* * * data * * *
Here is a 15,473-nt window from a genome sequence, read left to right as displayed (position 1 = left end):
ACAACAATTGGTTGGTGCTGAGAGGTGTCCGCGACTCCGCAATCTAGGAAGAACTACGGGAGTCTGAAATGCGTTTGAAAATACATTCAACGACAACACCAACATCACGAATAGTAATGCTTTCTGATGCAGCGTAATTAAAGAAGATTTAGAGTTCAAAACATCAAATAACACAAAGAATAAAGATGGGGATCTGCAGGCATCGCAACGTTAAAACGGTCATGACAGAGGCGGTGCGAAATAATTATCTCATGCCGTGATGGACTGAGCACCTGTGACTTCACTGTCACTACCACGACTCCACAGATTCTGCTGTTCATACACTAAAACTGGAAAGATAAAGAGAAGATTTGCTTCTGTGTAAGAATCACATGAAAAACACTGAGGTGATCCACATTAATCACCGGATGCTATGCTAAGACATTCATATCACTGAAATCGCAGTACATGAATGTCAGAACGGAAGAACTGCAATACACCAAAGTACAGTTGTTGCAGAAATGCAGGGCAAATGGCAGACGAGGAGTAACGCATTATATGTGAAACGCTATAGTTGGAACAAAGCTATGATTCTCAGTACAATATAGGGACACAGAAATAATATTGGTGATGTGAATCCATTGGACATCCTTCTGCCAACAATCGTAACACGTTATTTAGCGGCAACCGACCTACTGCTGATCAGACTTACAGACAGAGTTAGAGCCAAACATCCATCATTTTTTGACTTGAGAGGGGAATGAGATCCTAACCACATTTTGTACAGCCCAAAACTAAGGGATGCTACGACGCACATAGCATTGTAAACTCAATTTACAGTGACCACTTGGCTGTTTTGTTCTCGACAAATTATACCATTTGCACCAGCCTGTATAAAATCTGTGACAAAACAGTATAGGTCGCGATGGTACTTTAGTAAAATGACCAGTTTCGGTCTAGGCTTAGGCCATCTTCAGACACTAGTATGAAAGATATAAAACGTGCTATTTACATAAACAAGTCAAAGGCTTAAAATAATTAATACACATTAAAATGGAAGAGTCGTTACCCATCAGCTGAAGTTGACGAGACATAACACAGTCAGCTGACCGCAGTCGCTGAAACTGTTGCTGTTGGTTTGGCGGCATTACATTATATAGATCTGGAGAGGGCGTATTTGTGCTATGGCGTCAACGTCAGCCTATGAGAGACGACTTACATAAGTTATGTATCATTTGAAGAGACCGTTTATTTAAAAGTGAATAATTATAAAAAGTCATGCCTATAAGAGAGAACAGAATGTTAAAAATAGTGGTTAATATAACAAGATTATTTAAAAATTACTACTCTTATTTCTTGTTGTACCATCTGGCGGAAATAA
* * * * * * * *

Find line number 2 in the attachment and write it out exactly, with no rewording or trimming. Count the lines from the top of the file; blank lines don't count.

ACAACAATTGGTTGGTGCTGAGAGGTGTCCGCGACTCCGCAATCTAGGAAGAACTACGGGAGTCTGAAATGCGTTTGAAAATACATTCAACGACAACACCAACATCACGAATAGTAATGCTTTCTGATGCAGCGTAATTAAAGAAGATTTAGAGTTCAAAACATCAAATAACACAAAGAATAAAGATGGGGATCTGCAGGCATCGCAACGTTAAAACGGTCATGACAGAGGCGGTGCGAAATAATTATCTCATGCCGTGATGGACTGAGCACCTGTGACTTCACTGTCACTACCACGACTCCACAGATTCTGCTGTTCATACACTAAAACTGGAAAGATAAAGAGAAGATTTGCTTCTGTGTAAGAATCACATGAAAAACACTGAGGTGATCCACATTAATCACCGGATGCTATGCTAAGACATTCATATCACTGAAATCGCAGTACATGAATGTCAGAACGGAAGAACTGCAATACACCAAAGTACAGTTGTTGCAGAAATGCAGGGCAAATGGCAGACGAGGAGTAACGCATTATATGTGAAACGCTATAGTTGGAACAAAGCTATGATTCTCAGTACAATATAGGGACACAGAAATAATATTGGTGATGTGAATCCATTGGACATCCTTCTGCCAACAATCGTAACACGTTATTTAGCGGCAACCGACCTACTGCTGATCAGACTTACAGACAGAGTTAGAGCCAAACATCCATCATTTTTTGACTTGAGAGGGGAATGAGATCCTAACCACATTTTGTACAGCCCAAAACTAAGGGATGCTACGACGCACATAGCATTGTAAACTCAATTTACAGTGACCACTTGGCTGTTTTGTTCTCGACAAATTATACCATTTGCACCAGCCTGTATAAAATCTGTGACAAAACAGTATAGGTCGCGATGGTACTTTAGTAAAATGACCAGTTTCGGTCTAGGCTTAGGCCATCTTCAGACACTAGTATGAAAGATATAAAACGTGCTATTTACATAAACAAGTCAAAGGCTTAAAATAATTAATACACATTAAAATGGAAGAGTCGTTACCCATCAGCTGAAGTTGACGAGACATAACACAGTCAGCTGACCGCAGTCGCTGAAACTGTTGCTGTTGGTTTGGCGGCATTACATTATATAGATCTGGAGAGGGCGTATTTGTGCTATGGCGTCAACGTCAGCCTATGAGAGACGACTTACATAAGTTATGTATCATTTGAAGAGACCGTTTATTTAAAAGTGAATAATTATAAAAAGTCATGCCTATAAGAGAGAACAGAATGTTAAAAATAGTGGTTAATATAACAAGATTATTTAAAAATTACTACTCTTATTTCTTGTTGTACCATCTGGCGGAAATAA